The sun has barely cleared the hilltops when our open-topped jeep passes through the entrance to Ranthambore National Park in Rajasthan, India. On the road ahead of us, groups of worshippers, the women clad in colorful, graceful saris, wend their way up the hill in pilgrimage to a Hindu temple dedicated to Lord Ganesh. Above them, the majestic 10th century Fort of Ranthambore rises 700 feet, keeping watch over the surrounding landscape. We are on a pilgrimage of our own, to photograph Bengal tigers in their natural habitat. ( See our previous blog). However, tigers are elusive creatures appearing only sporadically. Fortunately, the abundance and rich diversity of other wildlife and birdlife in the park provide hours of photography in one of India’s biggest and most famous national parks.
Sitting on the edge of a plateau between the Banas and Chambal Rivers, on the edge of the Thar Desert, the park was once the exclusive hunting preserve of the Maharajahs of Jaipur. Ruins of ancient stone structures with arches and domes are scattered about the park, all that remains of human rule. The most famous of these ruins, the Rajbagh (Ruler’s Garden), sits on the edge of the lake of the same name. Once the retreat of royalty, the ruins now are used as a vantage point by kings (and queens) of the animal kingdom, the Bengal Tiger. They sometimes sit in the windows of the Rajbagh, stalking the sambar deer, cooling themselves in the lake waters.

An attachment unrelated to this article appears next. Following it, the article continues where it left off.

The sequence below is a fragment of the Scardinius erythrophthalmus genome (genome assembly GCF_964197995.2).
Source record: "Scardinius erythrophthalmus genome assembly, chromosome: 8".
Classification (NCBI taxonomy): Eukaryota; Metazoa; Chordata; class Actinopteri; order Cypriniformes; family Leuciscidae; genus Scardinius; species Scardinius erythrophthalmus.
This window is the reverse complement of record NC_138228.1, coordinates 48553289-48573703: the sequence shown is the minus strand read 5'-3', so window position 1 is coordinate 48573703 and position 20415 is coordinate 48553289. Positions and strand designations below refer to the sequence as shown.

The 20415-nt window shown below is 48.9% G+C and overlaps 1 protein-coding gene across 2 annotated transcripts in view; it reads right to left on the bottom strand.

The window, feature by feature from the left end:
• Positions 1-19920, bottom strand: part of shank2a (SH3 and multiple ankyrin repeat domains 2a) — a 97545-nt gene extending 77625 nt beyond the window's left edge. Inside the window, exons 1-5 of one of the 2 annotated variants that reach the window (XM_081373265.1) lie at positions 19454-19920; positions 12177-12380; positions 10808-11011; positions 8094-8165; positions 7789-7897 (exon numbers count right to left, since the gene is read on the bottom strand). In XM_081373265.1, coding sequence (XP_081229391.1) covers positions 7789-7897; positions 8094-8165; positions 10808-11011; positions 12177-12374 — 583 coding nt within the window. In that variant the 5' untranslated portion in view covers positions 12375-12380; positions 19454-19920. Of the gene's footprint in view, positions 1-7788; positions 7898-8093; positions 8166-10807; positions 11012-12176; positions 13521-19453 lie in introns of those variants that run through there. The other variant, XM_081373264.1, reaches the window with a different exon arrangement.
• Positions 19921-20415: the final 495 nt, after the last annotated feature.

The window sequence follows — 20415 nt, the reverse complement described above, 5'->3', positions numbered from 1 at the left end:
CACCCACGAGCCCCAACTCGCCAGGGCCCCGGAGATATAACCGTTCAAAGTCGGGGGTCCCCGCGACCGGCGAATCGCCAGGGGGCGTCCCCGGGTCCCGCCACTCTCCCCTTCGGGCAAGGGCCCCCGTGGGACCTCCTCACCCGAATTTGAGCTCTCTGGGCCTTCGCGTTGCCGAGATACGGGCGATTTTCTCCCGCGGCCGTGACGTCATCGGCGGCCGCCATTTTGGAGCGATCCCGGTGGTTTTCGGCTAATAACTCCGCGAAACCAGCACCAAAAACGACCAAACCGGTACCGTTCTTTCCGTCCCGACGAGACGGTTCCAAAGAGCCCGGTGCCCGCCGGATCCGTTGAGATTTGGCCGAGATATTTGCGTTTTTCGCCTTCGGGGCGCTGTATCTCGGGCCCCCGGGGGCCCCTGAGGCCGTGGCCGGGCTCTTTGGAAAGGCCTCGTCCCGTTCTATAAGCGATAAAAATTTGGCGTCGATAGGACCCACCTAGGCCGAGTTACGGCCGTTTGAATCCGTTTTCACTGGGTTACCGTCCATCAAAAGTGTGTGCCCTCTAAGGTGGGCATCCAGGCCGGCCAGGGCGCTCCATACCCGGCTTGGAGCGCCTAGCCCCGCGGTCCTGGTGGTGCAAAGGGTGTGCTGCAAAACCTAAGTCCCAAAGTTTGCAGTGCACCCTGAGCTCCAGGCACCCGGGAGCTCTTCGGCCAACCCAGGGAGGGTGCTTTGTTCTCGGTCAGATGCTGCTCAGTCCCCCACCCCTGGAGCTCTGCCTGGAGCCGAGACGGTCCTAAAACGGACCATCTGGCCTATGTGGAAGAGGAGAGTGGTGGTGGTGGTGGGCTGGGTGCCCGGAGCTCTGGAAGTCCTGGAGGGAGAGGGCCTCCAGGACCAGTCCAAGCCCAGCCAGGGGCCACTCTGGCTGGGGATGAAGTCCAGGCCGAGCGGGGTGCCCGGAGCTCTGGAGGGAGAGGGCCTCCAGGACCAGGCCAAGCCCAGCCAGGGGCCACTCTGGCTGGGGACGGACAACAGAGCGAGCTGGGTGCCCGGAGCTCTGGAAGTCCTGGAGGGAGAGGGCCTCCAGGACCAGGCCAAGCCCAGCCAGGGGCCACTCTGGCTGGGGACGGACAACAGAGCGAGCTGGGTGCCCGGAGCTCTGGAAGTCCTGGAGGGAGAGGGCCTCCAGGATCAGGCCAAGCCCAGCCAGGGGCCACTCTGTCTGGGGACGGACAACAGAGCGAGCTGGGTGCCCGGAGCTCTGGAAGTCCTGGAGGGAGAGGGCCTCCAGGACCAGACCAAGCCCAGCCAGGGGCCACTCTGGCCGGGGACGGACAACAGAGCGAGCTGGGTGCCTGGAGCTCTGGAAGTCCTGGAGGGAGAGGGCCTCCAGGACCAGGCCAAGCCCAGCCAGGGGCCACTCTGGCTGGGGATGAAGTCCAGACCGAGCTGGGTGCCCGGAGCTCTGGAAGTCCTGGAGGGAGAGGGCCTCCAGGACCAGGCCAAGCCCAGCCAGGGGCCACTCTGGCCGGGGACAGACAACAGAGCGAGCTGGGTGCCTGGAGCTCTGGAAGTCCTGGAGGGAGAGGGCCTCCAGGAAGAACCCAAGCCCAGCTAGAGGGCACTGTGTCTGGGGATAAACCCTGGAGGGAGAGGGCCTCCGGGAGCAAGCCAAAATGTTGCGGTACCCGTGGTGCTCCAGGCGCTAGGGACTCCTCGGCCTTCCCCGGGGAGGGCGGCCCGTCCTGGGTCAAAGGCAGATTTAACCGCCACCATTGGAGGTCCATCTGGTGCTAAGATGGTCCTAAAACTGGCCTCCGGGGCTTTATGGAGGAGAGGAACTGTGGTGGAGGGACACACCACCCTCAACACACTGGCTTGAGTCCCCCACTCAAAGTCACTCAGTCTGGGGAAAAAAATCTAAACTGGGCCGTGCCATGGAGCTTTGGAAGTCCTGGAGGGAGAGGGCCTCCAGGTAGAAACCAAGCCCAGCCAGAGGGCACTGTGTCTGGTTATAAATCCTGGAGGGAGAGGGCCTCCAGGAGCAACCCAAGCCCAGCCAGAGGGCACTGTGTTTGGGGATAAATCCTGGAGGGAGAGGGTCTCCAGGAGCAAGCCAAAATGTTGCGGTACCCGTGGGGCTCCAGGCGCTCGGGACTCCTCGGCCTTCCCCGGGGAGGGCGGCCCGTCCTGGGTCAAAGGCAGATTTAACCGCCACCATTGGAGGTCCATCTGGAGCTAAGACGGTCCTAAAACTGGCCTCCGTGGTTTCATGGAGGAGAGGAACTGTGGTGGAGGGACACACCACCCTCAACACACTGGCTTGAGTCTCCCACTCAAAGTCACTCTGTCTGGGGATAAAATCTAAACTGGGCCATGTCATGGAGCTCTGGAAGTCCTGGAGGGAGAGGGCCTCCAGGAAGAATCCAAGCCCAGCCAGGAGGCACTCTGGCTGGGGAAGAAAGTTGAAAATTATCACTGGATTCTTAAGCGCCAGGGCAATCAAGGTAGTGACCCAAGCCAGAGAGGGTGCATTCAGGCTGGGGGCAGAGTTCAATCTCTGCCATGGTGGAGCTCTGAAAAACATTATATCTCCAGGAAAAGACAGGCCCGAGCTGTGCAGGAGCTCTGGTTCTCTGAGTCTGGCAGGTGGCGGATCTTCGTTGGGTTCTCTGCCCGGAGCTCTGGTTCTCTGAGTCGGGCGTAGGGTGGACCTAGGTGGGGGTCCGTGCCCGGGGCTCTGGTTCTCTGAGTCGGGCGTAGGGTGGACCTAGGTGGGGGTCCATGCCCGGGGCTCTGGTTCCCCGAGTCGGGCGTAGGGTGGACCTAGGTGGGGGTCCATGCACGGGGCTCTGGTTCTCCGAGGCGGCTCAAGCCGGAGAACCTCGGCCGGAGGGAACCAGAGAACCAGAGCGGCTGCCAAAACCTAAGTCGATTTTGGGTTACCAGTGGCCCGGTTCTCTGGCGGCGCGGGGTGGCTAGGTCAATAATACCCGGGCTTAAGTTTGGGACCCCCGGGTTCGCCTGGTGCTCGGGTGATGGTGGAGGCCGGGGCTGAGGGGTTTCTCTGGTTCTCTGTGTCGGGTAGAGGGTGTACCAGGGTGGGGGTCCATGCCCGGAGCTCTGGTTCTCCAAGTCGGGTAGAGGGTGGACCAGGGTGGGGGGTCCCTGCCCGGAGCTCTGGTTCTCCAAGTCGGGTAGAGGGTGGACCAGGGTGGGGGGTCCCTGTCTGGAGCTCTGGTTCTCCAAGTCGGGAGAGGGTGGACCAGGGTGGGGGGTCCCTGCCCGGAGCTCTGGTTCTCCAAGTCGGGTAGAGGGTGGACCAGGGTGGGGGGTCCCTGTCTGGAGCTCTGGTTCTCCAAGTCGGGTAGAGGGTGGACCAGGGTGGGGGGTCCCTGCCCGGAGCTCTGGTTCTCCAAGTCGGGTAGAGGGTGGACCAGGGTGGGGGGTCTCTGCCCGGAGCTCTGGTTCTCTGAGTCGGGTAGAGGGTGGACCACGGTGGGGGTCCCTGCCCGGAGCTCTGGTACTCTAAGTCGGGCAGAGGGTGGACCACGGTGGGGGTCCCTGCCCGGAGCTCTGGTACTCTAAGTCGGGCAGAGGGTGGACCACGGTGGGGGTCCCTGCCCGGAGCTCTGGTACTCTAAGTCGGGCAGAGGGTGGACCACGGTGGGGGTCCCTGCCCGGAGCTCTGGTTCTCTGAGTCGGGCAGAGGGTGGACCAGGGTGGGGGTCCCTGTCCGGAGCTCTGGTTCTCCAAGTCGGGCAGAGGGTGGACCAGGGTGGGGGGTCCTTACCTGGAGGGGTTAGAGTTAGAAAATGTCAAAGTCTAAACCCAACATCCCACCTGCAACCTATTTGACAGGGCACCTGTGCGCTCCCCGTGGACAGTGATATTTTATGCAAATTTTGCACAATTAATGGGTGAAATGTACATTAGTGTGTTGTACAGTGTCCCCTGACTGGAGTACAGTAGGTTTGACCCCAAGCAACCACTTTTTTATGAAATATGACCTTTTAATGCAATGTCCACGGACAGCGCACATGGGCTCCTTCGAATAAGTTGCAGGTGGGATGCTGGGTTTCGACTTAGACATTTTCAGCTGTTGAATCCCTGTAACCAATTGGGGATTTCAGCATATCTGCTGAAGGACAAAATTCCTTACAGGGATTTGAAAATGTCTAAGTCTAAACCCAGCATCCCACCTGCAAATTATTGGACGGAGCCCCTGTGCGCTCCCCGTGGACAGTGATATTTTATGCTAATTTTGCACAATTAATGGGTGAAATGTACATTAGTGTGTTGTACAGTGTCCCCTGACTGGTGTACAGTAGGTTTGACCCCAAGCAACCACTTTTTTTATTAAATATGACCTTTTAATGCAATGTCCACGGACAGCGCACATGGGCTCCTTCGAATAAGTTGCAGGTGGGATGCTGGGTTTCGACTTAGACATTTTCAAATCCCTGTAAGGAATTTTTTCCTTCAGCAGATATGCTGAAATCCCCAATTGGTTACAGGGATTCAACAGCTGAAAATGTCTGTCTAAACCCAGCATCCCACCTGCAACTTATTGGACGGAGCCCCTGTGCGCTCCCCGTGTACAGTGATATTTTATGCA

You can also find them wandering around the majestic Fort of Ranthambore that dominates the skyline. The fort, which is one of the oldest in the country, once guarded the passage to central India and has a rich history of legends, battles, conquests, victory, and defeat. Today it is home to troops of monkeys who sit on the ramparts watching the world below.
After passing through the main entrance and second control point, our twice daily “game” rides take us through different areas of the park where the scenery is ever-changing. Open savannah with low growing bushes and grass lead to steep escarpments, narrow, rocky gorges, and massive rock formations. Farther inside the park thick forests dominate.
Although the tiger is the most sought-after sight in the park, with over 272 species of birds and 29 other mammals, the opportunities for photographers are endless. Peacocks by the hundreds dot the area, the males displaying their feathers to attract the hens. They are as plentiful as sparrows are elsewhere, their raucous call punctuating the air. The curious Rufous Treepie follows visitors around, sitting on branches overhead Given the opportunity, it will steal food right out of your hand. Flocks of green parrots flit from branch to branch while birds of prey like honey buzzards and osprey survey the area for their next meal.
Along the edge of a stream, a “mugger” or marsh crocodile suns itself on the bank, waiting for some unsuspecting deer to get too close. It will grab the animal around the neck, dragging it down to drown. Then it sits in the water with only its eyes protruding, guarding its prize until the flesh is soft enough for the mugger to rip open.